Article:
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Explorers find 7 shipwrecks off Carolinas, all believed to hold gold coins and jewelry

Divers video themselves discovering gold from shipwreck off NC coast

A stash of gold coins found Monday is being called the latest bit of proof that a shipwreck 40-plus miles off the North Carolina coast is that of the steamship Pulaski, which took half its wealthy passengers to the bottom of the Atlantic in 1838.
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A stash of gold coins found Monday is being called the latest bit of proof that a shipwreck 40-plus miles off the North Carolina coast is that of the steamship Pulaski, which took half its wealthy passengers to the bottom of the Atlantic in 1838.

The same team of sea explorers that found hundreds of gold and silver coins on North Carolina’s S.S. Pulaski shipwreck says it has located seven more potentially valuable shipwrecks off the coast of North and South Carolina.

Blue Water Ventures International said this week that its divers conducted extensive site surveys in hopes of finding as many as 12 shipwrecks believed to hold valuable coins or relics. Sonar was also used, the company said.

The suspected identities of the seven shipwrecks found were not released.

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Exposed beams on one of the shipwrecks Blue Water Ventures found off the Carolinas. The company is working to positively identify the shipwreck. Blue Water Ventures International Photo

Keith Webb, CEO of Blue Water Ventures International, posted photos from some of the wrecks on Facebook, showing piles of timbers, exposed beams, twisted pipes from steamship engines and resin that Webb says can be used to date the sites.

“It’s always a thrill to find X marks the spot,” Webb said in a news release. “Everyone is excited to be back on the water.”

Divers recovered “material” from the seven wrecks, which is being studied to prove when the ships sank, Webb said in the release. “Further research of historical data detailing certain shipwrecks will commence in order to better identify these sites.”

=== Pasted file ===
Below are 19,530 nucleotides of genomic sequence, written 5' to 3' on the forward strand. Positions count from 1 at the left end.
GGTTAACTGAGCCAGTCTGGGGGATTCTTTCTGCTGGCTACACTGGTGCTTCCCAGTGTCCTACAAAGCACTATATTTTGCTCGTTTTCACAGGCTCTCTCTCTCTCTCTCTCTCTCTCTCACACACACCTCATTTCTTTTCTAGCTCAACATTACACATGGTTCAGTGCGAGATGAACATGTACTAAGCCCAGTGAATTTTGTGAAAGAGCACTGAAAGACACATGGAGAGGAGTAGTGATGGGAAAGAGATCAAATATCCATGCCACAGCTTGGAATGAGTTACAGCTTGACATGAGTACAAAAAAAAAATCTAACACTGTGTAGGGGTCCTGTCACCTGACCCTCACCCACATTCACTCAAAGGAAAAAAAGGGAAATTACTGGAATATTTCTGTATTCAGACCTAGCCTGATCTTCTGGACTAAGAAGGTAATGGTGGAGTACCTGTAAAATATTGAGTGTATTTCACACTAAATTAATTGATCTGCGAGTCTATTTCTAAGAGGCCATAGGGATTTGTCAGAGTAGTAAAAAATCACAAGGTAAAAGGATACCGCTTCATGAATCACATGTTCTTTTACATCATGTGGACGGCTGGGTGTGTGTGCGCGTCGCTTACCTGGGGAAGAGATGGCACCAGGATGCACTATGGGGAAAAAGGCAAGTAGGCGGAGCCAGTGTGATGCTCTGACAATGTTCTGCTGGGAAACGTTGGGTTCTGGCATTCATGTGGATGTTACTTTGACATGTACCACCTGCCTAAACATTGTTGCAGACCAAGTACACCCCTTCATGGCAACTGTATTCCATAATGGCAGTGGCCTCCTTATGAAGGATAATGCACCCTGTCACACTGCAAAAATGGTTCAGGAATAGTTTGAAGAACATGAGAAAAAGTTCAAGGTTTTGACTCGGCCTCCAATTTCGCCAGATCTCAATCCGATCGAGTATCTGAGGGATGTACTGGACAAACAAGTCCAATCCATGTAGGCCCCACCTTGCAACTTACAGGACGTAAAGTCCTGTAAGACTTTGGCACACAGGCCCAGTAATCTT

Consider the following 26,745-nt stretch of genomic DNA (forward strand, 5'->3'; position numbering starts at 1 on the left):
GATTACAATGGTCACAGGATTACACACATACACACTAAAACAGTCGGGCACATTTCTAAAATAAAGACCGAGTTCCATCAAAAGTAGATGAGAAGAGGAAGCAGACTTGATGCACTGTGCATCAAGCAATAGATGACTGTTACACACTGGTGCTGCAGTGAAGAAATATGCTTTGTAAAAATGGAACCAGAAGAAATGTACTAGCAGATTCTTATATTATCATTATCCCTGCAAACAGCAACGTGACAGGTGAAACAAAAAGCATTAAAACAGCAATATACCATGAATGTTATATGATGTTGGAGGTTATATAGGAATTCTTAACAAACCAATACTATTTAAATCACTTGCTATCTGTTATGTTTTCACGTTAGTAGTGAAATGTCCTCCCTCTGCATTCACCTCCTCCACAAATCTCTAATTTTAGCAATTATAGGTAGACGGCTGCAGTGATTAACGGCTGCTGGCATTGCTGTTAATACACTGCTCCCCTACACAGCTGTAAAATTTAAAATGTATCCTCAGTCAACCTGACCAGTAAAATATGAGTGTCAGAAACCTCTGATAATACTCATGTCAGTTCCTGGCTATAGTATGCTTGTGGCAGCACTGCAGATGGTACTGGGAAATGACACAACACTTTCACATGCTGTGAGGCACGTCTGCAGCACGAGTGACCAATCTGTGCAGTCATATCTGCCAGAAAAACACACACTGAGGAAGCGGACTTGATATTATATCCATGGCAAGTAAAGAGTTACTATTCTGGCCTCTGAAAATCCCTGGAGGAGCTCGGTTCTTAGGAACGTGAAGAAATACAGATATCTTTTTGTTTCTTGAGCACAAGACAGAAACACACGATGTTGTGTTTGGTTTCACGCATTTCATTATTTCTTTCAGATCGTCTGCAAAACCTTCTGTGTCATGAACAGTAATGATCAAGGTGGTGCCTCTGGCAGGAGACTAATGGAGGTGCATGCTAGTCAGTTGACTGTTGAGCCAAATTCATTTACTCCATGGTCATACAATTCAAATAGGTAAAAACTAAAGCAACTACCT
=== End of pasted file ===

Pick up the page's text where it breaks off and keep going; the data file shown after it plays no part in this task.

Florida-based Blue Water Ventures International says survey operations on the sites will continue through the 2019 diving season.

The company will also continue pulling valuables off Steamship Pulaski and Steamship North Carolina, both of which are on the sea floor off the Carolinas. Among the spots remaining to be explored is an area near the wreck where the passengers’ trunks are believed to have settled on the sea floor.

Webb told The Charlotte Observer earlier this year that teams working the Pulaski have found hundreds of gold and silver coins that predate the explosion of the steamship in 1838. The first 502 coins were sold this year, but the prices fetched were not released.

The oldest was a 1750s British Gold Guinea, said Micah Eldred of Endurance Exploration Group, a partner in the recovery project.

Webb said he believes more than 100,000 gold and silver coins are still waiting to be found on the Pulaski, along with jewelry, The Observer reported in February.

The S.S. North Carolina was sailing from Wilmington to Charleston when it collided with the Steamship Governor Dudley in July 1840, according to the North Carolina Shipwrecks Blog.

Webb says records indicate it may hold treasure similar to the Pulaski.

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